Midnight in Cairo

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By chance or design, I don’t know, the Divas show (see previous post) coincides with the recent publication of Midnight in Cairo: The Female Stars of Egypt’s Roaring ’20s, a book by Raphael Cormack, an academic specialising in Egyptian theatre. It was released in the US in March this year (cover above), and in the UK and Egypt (cover below) a month or two later. I have to immediately own up to not having read the book. I bought it but my wife got to it first and she’s slowly making her way through it. Slowly, because every paragraph sends her to YouTube to stream some vintage Egyptian film or archive interview.

Cormack, currently a visiting researcher at Columbia University, was in Cairo in 2010, doing research for his doctorate degree on Egyptian theatre and found hundreds of sources in entertainment magazines from the early 20th century that revealed a time when ‘incredible stuff was going on in downtown theatres and cabarets and then cinema’. The book is structured around the lives of seven of the most prominent women in Egypt’s entertainment industry.

‘The stories of women’s lives in particular leapt off the page. Historians are often told that women’s perspectives are hard to find, but here they could not be ignored,’ he told jadaliyya.com. ‘I have tried to use their words and experiences to build a picture of Cairo’s nightlife and entertainment industry from the perspective of these fascinating women.’

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The jadaliyya interview also includes an extract from the book’s introduction, which – I hope the publishers don’t mind – I abridge further here because it is a wonderfully evocative piece of writing and bound to appeal to anybody who appreciates the content on this blog and in my own books.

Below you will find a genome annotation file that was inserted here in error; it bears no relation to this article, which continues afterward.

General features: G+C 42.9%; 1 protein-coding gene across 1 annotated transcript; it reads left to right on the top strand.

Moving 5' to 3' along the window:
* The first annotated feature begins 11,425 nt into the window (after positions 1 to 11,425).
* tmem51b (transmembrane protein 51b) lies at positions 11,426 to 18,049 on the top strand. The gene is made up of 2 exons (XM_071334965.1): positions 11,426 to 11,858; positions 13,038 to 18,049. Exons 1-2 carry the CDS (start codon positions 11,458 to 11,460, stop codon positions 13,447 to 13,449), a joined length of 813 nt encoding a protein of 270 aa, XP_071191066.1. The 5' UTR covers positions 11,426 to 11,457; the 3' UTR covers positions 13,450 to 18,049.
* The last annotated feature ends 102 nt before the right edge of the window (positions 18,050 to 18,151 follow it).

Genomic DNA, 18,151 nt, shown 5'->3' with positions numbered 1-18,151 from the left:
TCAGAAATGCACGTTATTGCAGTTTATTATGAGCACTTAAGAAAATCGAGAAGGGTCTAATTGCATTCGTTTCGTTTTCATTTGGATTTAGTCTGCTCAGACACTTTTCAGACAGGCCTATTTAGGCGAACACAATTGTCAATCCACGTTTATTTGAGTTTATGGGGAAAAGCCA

Introduction
In the late 1980s, the Egyptian writer Louis Awad looked back on his student days in Cairo between the wars. In particular, he remembered the nights he spent in the cafés of Cairo’s nightlife district, Ezbekiyya.

All you had to do was sit in one of the bars or cafés that looked out onto Alfi Bey Street, like the Parisiana or the Taverna, and tens of different salesmen would come up to you, one selling lottery tickets, another selling newspapers, another selling eggs and simit bread, another selling combs and shaving cream, the next shining shoes, and the next offering pistachios. There were also people who would play a game ‘Odds or Evens’, performing monkeys, clowns, men with pianolas who performed with their wives, fire eaters, and people impersonating Charlie Chaplin’s walk. Among all these, there was always someone trying to convince you that he would bring you to the most beautiful girl in the world, who was only a few steps away.

In the 1920s and 1930s, the centre of nightlife in Ezbekiyya was Emad al-Din Street – long and wide, with a tram line down the middle running north to the suburbs of Shubra and Abbasiyya. The intersection with Alfi Bey Street, where Louis Awad used to sit in the bars and cafés, was at the southern end of the action. In its heyday, Cairo’s nightlife could rival that in Paris, London or Berlin. Any resident of Egypt’s capital city in the early twentieth century could have claimed, with justification, to be living in one of the great cities of the world, at the centre of many different cultures.

Excerpted from Midnight in Cairo: The Divas of Egypt’s Roaring ‘20s. Copyright (c) 2021 by Raphael Cormack, published by Saqi Books in the UK, W. W. Norton & Company in the US and AUC Press in Egypt.

2 Comments

Filed under Egyptomania, Lost Egypt

2 Responses to Midnight in Cairo

  1. alexander hed

    What happened to Egyptian film after the golden years? has it become an domestic business only? I was in Dubai some time ago and in megamall cinema all the films were western Hollywood action?

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